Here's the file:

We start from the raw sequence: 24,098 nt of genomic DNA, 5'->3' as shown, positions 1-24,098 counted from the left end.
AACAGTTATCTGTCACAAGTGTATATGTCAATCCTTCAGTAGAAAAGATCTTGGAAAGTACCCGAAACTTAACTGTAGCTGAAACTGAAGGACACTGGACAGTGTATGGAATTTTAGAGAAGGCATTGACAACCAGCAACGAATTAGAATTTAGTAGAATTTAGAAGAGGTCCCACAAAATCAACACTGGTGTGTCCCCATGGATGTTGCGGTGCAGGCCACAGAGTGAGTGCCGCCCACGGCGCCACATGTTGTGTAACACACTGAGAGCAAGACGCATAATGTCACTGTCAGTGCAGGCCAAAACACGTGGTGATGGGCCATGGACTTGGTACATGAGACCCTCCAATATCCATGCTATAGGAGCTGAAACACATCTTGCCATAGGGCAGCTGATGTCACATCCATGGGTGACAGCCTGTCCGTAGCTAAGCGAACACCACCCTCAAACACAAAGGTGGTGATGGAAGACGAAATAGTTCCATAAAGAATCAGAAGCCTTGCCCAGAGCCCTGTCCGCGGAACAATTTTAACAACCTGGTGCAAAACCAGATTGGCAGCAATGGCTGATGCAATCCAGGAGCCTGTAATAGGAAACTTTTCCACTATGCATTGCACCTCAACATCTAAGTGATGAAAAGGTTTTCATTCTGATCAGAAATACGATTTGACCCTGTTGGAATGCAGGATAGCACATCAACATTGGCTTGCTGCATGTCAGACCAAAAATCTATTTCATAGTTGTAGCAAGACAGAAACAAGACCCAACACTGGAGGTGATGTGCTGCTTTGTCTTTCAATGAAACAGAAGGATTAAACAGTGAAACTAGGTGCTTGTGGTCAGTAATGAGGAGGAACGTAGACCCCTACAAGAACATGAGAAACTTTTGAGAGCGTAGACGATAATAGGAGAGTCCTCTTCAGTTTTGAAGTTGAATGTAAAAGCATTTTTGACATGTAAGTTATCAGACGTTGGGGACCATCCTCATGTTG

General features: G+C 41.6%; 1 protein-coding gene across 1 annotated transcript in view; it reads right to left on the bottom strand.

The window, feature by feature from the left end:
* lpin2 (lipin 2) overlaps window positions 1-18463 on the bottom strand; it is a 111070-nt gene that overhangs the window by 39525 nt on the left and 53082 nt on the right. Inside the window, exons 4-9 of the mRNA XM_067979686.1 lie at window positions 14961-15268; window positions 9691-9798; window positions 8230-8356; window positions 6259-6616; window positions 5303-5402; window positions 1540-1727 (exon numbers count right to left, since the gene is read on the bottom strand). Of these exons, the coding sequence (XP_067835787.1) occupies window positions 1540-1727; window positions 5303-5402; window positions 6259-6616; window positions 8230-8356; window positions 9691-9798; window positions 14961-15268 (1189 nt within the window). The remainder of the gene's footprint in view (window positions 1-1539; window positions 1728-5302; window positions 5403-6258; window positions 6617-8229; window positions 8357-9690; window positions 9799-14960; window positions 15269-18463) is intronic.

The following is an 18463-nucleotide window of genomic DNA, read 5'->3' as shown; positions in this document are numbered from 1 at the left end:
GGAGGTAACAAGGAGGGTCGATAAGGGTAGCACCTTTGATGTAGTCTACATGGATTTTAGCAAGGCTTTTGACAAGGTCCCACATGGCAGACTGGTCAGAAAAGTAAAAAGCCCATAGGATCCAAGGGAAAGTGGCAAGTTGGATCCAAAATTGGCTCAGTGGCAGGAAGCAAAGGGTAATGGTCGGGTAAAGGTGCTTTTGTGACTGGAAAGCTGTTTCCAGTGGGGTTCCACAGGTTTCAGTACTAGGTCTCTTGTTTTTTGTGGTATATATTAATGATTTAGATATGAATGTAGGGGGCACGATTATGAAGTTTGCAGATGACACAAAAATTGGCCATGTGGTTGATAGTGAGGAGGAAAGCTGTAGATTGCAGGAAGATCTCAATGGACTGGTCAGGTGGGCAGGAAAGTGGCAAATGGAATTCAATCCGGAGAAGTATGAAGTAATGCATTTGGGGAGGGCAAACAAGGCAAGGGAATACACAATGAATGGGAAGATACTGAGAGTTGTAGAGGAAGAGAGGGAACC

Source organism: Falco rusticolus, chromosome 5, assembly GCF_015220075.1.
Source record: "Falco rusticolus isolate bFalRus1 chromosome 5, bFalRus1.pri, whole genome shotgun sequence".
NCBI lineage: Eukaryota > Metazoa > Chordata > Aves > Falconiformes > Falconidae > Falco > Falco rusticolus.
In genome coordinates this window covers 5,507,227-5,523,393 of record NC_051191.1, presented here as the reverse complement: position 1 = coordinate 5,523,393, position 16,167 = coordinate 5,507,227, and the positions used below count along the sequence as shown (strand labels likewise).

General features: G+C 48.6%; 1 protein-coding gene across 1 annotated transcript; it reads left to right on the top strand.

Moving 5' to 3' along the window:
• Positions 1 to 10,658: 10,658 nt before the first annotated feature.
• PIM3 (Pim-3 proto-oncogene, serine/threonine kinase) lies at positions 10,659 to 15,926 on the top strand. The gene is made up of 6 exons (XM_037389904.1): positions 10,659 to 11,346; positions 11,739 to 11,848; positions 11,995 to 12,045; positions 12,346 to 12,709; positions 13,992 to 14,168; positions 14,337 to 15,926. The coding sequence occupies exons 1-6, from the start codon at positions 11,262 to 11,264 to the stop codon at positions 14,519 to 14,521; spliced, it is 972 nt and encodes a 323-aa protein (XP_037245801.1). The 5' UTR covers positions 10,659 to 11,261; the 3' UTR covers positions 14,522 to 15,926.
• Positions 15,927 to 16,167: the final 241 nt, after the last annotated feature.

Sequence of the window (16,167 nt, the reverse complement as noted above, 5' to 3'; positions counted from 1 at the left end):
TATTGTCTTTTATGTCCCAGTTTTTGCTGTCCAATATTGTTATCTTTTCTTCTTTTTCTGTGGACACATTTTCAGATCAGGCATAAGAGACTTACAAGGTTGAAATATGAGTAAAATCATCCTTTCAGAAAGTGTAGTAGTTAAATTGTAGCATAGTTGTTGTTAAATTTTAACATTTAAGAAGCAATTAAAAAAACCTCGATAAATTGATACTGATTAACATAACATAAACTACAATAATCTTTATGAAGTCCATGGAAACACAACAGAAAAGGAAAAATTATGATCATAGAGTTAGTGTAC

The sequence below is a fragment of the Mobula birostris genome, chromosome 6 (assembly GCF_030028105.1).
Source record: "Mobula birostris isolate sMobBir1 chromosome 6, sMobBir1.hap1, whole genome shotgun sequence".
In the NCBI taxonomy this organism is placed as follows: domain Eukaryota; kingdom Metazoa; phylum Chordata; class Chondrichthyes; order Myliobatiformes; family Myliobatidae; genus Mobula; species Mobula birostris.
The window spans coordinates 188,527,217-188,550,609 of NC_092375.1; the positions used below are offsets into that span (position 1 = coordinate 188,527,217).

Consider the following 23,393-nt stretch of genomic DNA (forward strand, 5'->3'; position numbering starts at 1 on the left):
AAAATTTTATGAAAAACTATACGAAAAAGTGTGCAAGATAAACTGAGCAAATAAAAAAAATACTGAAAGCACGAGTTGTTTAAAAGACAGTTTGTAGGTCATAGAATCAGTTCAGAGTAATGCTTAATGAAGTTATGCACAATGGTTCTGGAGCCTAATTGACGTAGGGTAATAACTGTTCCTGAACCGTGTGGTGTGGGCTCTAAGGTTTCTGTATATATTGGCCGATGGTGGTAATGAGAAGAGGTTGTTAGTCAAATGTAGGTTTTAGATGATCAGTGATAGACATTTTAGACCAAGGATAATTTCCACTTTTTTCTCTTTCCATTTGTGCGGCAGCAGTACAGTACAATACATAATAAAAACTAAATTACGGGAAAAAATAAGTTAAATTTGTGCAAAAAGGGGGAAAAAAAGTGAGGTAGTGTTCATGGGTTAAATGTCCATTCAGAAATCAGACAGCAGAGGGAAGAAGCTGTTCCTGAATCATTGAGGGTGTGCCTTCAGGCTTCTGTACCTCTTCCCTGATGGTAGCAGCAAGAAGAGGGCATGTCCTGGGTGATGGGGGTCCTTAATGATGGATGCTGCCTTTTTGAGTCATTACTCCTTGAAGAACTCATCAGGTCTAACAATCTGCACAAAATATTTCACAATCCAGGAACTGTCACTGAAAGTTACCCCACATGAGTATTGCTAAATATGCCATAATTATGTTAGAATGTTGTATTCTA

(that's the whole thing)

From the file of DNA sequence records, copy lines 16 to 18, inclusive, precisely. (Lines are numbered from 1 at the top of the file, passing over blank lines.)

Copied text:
• Positions 15,927 to 16,167: the final 241 nt, after the last annotated feature.

Sequence of the window (16,167 nt, the reverse complement as noted above, 5' to 3'; positions counted from 1 at the left end):
TATTGTCTTTTATGTCCCAGTTTTTGCTGTCCAATATTGTTATCTTTTCTTCTTTTTCTGTGGACACATTTTCAGATCAGGCATAAGAGACTTACAAGGTTGAAATATGAGTAAAATCATCCTTTCAGAAAGTGTAGTAGTTAAATTGTAGCATAGTTGTTGTTAAATTTTAACATTTAAGAAGCAATTAAAAAAACCTCGATAAATTGATACTGATTAACATAACATAAACTACAATAATCTTTATGAAGTCCATGGAAACACAACAGAAAAGGAAAAATTATGATCATAGAGTTAGTGTAC